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Catherine the Great


Catherine the Great Statue in St. Petersburg, Russia, May, 1997, Photo by Michael M. Miller.
Peter the Great propelled Russia into the beginning of the 18th century. Catherine completed it by decorating his creation in European pomp and principle. Catherine was a German princess who was given in marriage to peter III, the homely grandson of Peter the Great. When her husband died of mysterious circumstances in 1762, Catherine became he first foreigner ever to sit upon the Russian throne. Catherine was clever and adventurous and had fallen (instead of with her husband) deeply in love with her new homeland. She immersed herself in the problems of politics and agriculture and worked toward basing the government on philosophic principles rather than on religious doctrines or hereditary rights. Because of her European roots, Catherine held a fascination for France and avidly worked to link French culture with that of her adopted nation. She read Voltaire, Montesquieu and Rosseau and sent emissaries to study in foreign lands; she also began the education of noblewoman. The Russian aristocracy soon incorporated French culture into their daily lives, giving the noblemen a common identity. The French language also set them apart from the Russian peasantry.

 
 
 
 

Catherine described her reign as the 'thornless rose that never stings'. Along with autocratic power, she ruled with virtue, justice, and reason. By the publication of books and newspapers, and instruction by Western-trained tutors, education spread throughout the provinces, where before much of the learning originated from the Church. This allowed Russian culture to cut loose from its religious roots. Paper money was introduced, along with vaccinations, the day of Catherine's smallpox vaccination became a national feast day.

Scientific expeditions were sent to far eastern lands and hundreds of new cities were built in Russia's newly conquered territories. Along the coast of the Black Sea, the cities of Odessa, Azov and Sevastopol were constructed on the sites of old Greek settlements. With the formation of the Academy of Sciences, Russia now contributed to the Renaissance Age and would never again stand in the shadows. One of the most important figures of the time, Mikhail Lomonsov, scientist, poet, and historian, later helped to establish Moscow University.

Catherine spared no expense to redecorate St. Petersburg in the classical designs of the time. Wanting a home for the art that she began collecting from abroad, Catherine built the Hermitage. It was connected to her private apartments and also served as a conference chamber and theater. Besides the exquisite treasures kept within, the Hermitage itself was constructed of jasper, malachite, marble and gold. the Empress also had an extravagant reputation which filtered into her love life as well; she had 21 known lovers.

Unfortunately it became increasingly difficult for Catherine to maintain her autocratic rule while at the same time implement large-scale reform. Her sweeping plans for change planted the seeds for much more of a blossoming than she bargained for. The education of the aristocracy created a greater schism between them and the working class and her reforms further worsened the conditions of the peasantry. As the city took the center of culture away from the Church, more and more Old Believers were left disillusioned with her rule. Catherine tore down monasteries and torched the old symbols of Moscovy. In an Age of Reason, she had a deep suspicion of anything mystical.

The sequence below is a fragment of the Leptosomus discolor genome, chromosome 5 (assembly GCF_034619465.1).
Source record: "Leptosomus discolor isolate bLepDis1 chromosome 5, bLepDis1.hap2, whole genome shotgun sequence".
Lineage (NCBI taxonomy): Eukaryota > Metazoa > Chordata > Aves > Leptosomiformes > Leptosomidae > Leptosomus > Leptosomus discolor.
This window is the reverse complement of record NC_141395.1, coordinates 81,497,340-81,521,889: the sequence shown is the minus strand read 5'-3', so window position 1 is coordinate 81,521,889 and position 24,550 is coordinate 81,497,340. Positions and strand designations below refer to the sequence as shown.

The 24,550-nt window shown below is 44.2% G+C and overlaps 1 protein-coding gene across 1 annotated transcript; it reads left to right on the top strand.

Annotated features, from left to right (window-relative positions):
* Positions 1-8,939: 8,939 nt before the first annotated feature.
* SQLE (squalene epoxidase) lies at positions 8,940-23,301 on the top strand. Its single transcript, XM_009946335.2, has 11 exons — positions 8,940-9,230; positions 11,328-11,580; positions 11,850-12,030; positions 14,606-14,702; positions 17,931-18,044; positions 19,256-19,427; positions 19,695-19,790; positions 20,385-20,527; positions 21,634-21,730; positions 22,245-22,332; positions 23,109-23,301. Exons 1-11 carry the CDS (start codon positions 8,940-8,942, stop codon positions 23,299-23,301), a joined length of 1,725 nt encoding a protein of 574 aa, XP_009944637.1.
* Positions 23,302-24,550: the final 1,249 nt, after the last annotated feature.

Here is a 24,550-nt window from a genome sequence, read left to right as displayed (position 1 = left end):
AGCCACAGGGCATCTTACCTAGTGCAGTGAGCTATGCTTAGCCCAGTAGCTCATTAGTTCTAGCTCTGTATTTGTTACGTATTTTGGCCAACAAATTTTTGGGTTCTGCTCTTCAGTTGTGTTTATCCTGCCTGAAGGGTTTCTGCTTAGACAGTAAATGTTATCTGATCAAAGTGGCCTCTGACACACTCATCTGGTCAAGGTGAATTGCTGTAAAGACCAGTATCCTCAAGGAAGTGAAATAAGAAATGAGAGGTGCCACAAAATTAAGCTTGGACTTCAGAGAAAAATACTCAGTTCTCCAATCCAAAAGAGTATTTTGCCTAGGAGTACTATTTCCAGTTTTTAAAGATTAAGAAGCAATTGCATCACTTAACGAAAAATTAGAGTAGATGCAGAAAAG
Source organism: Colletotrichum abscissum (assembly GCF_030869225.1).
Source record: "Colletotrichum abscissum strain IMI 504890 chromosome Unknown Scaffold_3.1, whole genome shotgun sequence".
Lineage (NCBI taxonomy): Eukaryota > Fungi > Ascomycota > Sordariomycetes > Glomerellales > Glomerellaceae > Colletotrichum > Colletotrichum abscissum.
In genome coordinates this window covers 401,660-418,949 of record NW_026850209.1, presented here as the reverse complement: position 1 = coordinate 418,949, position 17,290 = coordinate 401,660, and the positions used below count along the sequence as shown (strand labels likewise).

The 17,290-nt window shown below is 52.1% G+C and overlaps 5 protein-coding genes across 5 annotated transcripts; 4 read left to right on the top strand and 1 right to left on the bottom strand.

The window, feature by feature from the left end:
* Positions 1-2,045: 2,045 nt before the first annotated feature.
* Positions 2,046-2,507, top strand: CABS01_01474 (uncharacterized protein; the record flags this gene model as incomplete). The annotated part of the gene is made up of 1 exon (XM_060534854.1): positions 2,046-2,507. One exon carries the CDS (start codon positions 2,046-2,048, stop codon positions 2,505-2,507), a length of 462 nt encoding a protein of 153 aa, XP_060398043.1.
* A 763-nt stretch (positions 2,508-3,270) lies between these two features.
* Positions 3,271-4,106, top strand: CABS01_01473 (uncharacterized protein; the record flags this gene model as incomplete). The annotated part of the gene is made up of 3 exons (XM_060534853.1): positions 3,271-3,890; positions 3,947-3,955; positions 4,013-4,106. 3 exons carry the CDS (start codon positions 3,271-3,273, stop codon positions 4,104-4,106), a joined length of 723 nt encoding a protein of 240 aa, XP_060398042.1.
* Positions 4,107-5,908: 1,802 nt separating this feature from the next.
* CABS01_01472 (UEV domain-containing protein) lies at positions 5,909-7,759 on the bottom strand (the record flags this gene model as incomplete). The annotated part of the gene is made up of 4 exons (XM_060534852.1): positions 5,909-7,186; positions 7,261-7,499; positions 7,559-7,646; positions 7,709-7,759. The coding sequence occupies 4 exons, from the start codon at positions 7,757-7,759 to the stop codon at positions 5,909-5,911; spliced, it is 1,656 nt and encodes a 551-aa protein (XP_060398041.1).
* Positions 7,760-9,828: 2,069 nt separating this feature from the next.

Huge sums of money were also spent on constructing elaborate palaces for her favorite relations and advisors. One of these was Prince Grigory Potemkin, her foreign minister, commander-in-chief, and greatest love for almost two decades. It was he who organized a trip for Catherine down the Dnieper River to view the newly accessed Crimean territories. The prince had painted facades constructed along the route to camouflage the degree of poverty of the peasants. These "Potemkin Villages" were also to give the appearance of real towns in the otherwise uninhabited areas. Finally in 1773, Pugachev, a Don Cossack, led a rebellion of impoverished Cossacks, peasants, and Old Believers against the throne and serfdom. Pugachev was captured and sentenced to decapitation, but ended up in exile in Siberia.

It was not only the peasantry and the Church that felt alienated. The aristocracy too grew dissatisfied with the new European truths and philosophies. Those who yearned for more considered themselves a new class, the intelligentsia. Searching for their own identity amidst a surge of French principles, the intelligentsia proceeded not only to understand Voltaire's logic, but to incorporate the heart and the spirit as well.

By grasping the ideals of a foreign Enlightenment, Catherine II unknowingly gave birth to Russia's own. The catalyst of change, along with teaching people to think for themselves brought despotism into deeper disfavor and paved the road to revolution. After the fall of the Bastille, Catherine turned her back on France. In a panic, she tried to dispose of all that she had helped create. Censorship was imposed throughout Russia, and Catherine attempted to slam shut the window to the West less than a century after Peter had opened it. But from this period of discontent and new search for meaning, Russia would give birth to some of the greatest writers and thinkers of all time. The West would be captivated by the works of Pushkin, Dostoevsky, and Tolstoy, and Lenin would later lead Russia out of five centuries of autocratic rule. Peter the Great had built the wheels and Catherine set them in motion; there was to be no turning back.

Permission to use any images from the GRHC website may be requested by contacting Michael M. Miller
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